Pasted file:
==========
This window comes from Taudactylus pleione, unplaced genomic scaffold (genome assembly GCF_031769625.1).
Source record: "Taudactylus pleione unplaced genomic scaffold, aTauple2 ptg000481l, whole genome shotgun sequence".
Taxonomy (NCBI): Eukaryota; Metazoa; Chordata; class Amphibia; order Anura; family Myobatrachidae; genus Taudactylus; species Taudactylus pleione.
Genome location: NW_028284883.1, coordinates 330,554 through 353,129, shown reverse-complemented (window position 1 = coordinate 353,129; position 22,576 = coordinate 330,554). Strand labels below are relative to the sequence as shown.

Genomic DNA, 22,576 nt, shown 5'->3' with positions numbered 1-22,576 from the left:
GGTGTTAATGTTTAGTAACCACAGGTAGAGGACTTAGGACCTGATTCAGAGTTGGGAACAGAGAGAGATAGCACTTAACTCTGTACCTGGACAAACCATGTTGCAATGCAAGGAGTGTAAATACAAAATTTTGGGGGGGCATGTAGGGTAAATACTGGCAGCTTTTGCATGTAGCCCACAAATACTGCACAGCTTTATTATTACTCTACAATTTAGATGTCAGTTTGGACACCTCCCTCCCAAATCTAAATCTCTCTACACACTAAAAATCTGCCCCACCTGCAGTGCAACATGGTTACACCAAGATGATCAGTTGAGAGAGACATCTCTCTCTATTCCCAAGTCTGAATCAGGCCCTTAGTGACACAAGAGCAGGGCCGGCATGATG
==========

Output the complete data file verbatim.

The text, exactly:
This window comes from Taudactylus pleione, unplaced genomic scaffold (genome assembly GCF_031769625.1).
Source record: "Taudactylus pleione unplaced genomic scaffold, aTauple2 ptg000481l, whole genome shotgun sequence".
Taxonomy (NCBI): Eukaryota; Metazoa; Chordata; class Amphibia; order Anura; family Myobatrachidae; genus Taudactylus; species Taudactylus pleione.
Genome location: NW_028284883.1, coordinates 330,554 through 353,129, shown reverse-complemented (window position 1 = coordinate 353,129; position 22,576 = coordinate 330,554). Strand labels below are relative to the sequence as shown.

Genomic DNA, 22,576 nt, shown 5'->3' with positions numbered 1-22,576 from the left:
GGTGTTAATGTTTAGTAACCACAGGTAGAGGACTTAGGACCTGATTCAGAGTTGGGAACAGAGAGAGATAGCACTTAACTCTGTACCTGGACAAACCATGTTGCAATGCAAGGAGTGTAAATACAAAATTTTGGGGGGGCATGTAGGGTAAATACTGGCAGCTTTTGCATGTAGCCCACAAATACTGCACAGCTTTATTATTACTCTACAATTTAGATGTCAGTTTGGACACCTCCCTCCCAAATCTAAATCTCTCTACACACTAAAAATCTGCCCCACCTGCAGTGCAACATGGTTACACCAAGATGATCAGTTGAGAGAGACATCTCTCTCTATTCCCAAGTCTGAATCAGGCCCTTAGTGACACAAGAGCAGGGCCGGCATGATG